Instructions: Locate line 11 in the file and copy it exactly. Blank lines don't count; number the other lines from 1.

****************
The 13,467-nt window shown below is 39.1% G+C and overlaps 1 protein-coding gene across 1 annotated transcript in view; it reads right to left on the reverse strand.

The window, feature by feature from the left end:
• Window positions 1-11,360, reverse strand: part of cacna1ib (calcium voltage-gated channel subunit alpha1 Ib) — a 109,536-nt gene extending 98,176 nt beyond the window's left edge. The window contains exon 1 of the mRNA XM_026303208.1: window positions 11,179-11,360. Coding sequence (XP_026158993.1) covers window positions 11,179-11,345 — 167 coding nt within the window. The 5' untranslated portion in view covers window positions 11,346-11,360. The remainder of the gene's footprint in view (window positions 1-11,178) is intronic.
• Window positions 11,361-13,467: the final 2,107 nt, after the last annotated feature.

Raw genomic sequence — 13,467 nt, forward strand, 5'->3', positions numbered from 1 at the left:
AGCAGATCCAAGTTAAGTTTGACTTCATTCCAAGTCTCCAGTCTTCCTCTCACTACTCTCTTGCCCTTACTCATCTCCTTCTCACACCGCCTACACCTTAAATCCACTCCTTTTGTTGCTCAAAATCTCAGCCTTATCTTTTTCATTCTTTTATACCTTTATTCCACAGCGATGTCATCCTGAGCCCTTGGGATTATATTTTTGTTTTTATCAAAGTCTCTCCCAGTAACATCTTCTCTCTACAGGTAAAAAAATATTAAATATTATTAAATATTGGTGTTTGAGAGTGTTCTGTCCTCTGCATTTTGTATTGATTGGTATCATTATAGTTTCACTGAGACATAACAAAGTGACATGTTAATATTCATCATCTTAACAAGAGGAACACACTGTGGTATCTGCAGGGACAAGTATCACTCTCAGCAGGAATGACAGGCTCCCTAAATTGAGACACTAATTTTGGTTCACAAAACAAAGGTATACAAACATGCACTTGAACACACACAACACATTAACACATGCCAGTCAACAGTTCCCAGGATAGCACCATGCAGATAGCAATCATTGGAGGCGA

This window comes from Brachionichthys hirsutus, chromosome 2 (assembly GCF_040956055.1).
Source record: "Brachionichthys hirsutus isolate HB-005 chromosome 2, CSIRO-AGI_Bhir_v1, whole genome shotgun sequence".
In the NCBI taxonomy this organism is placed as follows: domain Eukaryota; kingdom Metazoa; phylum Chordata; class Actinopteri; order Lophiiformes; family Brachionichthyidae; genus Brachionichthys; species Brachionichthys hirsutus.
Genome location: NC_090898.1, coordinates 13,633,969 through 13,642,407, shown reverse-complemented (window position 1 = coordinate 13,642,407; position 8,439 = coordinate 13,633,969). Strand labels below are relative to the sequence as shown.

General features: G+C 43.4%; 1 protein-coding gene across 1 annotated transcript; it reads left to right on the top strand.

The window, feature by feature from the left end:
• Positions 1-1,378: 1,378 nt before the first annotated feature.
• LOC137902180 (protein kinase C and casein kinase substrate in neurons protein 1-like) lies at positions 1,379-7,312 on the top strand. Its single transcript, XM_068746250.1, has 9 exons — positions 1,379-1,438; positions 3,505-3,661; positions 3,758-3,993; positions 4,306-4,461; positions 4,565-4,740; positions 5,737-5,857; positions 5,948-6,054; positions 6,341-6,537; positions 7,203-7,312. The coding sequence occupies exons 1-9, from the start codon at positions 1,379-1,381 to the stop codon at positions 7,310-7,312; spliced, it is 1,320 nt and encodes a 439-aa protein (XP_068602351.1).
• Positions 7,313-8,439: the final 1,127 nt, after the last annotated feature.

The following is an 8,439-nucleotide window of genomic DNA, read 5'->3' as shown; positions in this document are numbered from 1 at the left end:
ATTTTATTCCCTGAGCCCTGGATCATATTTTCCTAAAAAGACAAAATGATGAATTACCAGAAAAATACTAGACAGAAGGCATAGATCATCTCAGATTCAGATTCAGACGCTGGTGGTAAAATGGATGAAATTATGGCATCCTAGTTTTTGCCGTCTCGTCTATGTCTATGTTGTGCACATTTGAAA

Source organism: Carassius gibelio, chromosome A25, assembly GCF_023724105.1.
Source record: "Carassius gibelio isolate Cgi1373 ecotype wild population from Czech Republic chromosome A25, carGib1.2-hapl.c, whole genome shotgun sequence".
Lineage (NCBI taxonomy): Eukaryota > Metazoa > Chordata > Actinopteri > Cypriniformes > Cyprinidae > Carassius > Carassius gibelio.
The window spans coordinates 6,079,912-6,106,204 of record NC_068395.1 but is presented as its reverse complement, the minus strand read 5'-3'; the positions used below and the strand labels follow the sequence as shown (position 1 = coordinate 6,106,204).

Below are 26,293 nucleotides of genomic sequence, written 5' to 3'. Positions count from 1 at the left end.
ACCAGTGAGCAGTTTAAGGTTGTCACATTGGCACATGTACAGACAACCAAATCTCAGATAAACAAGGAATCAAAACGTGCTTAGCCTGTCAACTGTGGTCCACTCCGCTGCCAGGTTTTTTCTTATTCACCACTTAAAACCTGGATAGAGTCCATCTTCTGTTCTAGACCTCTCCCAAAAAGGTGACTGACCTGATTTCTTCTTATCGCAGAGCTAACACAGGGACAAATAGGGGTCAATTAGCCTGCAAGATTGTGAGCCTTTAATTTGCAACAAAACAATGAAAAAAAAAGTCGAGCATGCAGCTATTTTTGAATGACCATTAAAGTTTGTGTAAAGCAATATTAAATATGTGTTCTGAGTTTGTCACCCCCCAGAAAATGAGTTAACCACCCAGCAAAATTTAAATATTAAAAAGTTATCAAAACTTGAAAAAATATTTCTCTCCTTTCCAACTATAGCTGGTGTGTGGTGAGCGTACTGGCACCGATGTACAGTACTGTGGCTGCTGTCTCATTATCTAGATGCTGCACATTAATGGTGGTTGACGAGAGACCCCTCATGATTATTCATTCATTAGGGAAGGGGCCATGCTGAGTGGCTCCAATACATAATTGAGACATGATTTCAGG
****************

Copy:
General features: G+C 43.4%; 1 protein-coding gene across 1 annotated transcript; it reads left to right on the top strand.